Make a curtain or heat box
You can create an extra warm space within your greenhouse by making a curtain of a layer of bubble wrap or double layer of horticultural fleece, hung from the roof and reaching to the floor. Clip into place using bulldog clips or clothes pegs.
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Put a greenhouse within a greenhouse
If you have a large greenhouse, Hartley Botanic recommends the 'Russian doll' effect – placing a mini greenhouse, containing your most tender plants, within a larger one – as shown here, at the RHS Chelsea Flower Show 2022.
Read about our recommended mini greenhouses.
Create a heat sink
A heat sink absorbs heat from the sun during the day, then releases it at night when temperatures fall. Experiment with making a homemade heat sink, such as a big plastic container (ideally in a dark colour) filled water. Bricks and clay also absorb heat in the day and release it at night, and if you can get hold of any, old storage heater blocks would be ideal.
Move key plants indoors
If you’re lucky enough to have a conservatory, you can use it to overwinter your most delicate plants, especially if it is heated. If you don't have a conservatory, some plants, such as pelargoniums or pelargonium cuttings taken in late summer, will be fine on a sunny windowsill.
Read about the best plants for a conservatory.
Use soil-warming cables or heat mats
If you have mains electricity, you could warm the soil in a raised bed using soil warming cables – these provides heat where it's needed, at the roots, and can be operated with a thermostat. You can also used heated growing mats under plants in pots.
Use a cold frame
Some plants, such as alpines, are more susceptible to winter wet than cold, and a cold frame is ideal for protecting them. You can also overwinter winter salad crops and sweet pea seedlings in a cold frame, as well as many other borderline hardy plants.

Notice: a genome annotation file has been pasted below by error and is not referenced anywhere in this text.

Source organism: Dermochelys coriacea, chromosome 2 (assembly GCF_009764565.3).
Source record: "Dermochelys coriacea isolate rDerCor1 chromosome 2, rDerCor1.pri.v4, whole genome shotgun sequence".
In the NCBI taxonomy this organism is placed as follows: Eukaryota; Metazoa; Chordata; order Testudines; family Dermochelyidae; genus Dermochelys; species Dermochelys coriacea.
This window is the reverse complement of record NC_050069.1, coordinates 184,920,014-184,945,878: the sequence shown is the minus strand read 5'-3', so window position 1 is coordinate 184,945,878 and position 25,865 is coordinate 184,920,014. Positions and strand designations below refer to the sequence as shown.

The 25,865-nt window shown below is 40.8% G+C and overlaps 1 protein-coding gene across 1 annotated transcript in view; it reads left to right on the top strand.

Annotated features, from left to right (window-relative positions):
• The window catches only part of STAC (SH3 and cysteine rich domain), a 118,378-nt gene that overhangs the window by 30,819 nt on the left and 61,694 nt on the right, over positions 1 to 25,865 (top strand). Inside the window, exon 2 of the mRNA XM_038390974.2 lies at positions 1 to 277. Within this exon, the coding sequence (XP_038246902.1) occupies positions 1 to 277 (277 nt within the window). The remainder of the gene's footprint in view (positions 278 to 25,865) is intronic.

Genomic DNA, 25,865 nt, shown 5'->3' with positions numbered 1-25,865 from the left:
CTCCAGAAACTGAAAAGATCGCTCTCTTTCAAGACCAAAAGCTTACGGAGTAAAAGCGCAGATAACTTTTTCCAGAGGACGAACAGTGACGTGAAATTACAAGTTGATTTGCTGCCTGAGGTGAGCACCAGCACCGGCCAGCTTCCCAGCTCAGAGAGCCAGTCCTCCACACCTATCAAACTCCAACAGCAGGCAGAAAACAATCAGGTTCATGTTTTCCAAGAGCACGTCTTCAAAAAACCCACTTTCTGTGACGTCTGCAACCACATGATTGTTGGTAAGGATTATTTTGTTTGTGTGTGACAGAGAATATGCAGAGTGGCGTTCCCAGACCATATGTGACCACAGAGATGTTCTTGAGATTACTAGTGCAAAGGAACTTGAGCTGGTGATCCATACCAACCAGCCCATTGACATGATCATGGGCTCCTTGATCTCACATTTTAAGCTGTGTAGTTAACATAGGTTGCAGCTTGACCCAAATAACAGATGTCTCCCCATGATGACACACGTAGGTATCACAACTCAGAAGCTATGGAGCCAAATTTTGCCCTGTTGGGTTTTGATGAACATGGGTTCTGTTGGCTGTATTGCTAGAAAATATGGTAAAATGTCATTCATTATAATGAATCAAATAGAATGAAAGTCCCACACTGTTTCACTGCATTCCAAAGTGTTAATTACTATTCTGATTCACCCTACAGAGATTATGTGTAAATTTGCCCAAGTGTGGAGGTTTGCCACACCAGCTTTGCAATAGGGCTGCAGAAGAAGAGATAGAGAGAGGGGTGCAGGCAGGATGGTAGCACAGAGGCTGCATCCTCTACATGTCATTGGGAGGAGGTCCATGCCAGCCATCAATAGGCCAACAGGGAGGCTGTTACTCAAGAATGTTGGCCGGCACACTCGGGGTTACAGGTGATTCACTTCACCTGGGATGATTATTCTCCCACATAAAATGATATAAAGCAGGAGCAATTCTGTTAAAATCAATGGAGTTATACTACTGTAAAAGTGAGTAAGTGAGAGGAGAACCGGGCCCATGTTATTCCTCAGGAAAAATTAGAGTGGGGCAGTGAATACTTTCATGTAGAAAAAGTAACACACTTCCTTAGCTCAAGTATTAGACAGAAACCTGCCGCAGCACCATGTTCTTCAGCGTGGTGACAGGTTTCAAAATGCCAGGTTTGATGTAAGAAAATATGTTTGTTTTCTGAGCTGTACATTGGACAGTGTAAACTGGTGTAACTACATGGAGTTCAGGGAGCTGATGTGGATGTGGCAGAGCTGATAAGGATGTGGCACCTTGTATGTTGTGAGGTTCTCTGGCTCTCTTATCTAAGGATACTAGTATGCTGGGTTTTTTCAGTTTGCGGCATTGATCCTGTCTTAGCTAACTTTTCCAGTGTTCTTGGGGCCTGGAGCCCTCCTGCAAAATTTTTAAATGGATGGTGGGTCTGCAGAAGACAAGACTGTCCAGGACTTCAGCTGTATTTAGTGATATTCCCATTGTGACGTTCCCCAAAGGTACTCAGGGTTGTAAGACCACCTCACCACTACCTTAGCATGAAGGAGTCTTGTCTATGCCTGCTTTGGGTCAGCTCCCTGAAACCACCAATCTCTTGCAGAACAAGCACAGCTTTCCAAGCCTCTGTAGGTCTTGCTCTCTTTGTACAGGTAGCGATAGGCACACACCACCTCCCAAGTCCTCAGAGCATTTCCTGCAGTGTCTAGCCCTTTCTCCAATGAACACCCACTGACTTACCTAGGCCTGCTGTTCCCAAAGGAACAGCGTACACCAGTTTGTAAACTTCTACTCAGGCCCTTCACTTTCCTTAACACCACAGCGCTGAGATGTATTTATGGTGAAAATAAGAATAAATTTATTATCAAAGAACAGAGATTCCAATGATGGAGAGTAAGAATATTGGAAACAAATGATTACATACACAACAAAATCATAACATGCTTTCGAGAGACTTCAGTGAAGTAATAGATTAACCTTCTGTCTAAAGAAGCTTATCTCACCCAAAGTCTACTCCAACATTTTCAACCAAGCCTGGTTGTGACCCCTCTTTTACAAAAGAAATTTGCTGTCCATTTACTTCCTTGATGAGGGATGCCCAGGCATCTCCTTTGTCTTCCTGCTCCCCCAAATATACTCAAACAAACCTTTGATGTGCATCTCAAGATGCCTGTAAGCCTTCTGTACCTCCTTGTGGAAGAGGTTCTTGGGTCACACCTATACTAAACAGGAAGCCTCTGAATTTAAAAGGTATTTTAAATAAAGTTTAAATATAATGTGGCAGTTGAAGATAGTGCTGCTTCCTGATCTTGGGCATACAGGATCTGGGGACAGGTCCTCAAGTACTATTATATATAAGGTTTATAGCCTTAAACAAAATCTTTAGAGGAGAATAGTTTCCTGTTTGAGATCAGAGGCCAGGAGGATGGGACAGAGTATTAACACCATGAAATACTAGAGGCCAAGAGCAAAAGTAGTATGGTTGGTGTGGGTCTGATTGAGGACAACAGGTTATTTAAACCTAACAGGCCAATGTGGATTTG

Read about our recommended cold frames.
Use a heated propagator
If you want to give seeds a head start, a heated propagator is a useful piece of kit, and many can be placed on a windowsill indoors – with no need to give your greenhouse any extra heat. Bear in mind, however, that the seedlings will need to be kept somewhere warm while they grow.
Read about the best heated propagators.
Sow later in the season
As veg grower and no-dig guru Charles Dowding points out, it is often more practical to wait to sow seeds in spring until the weather starts to warm up. He told us that as a greenhouse can still be cold at night in spring (which can check growth), he often starts his seeds off in the house, growing them on in the greenhouse as the spring progresses and transplanting them outside when the weather has finally warmed up.
Choose plug plants carefully
Plug plants often appear at garden centres in early spring, when temperatures are still low. They represent excellent value, but do need growing on in a warm environment until all risk of frost has passed. It may be better to grow them on on a sunny windowsill, or wait to buy trays of larger plants later in the season. Or grow hardy annuals from seed directly outdoors from March.
How to use a greenhouse heater efficiently
An electric fan heater is considered the most efficient for a greenhouse, as it circulates the heat around the whole space, but it does of course need mains power. If you don't have electricity, propane and paraffin heaters can be used. Most greenhouse heaters come with a thermostat, which you can set to only come on when the temperature goes below a certain point.
Veronica Peerless is a trained horticulturalist and garden designer.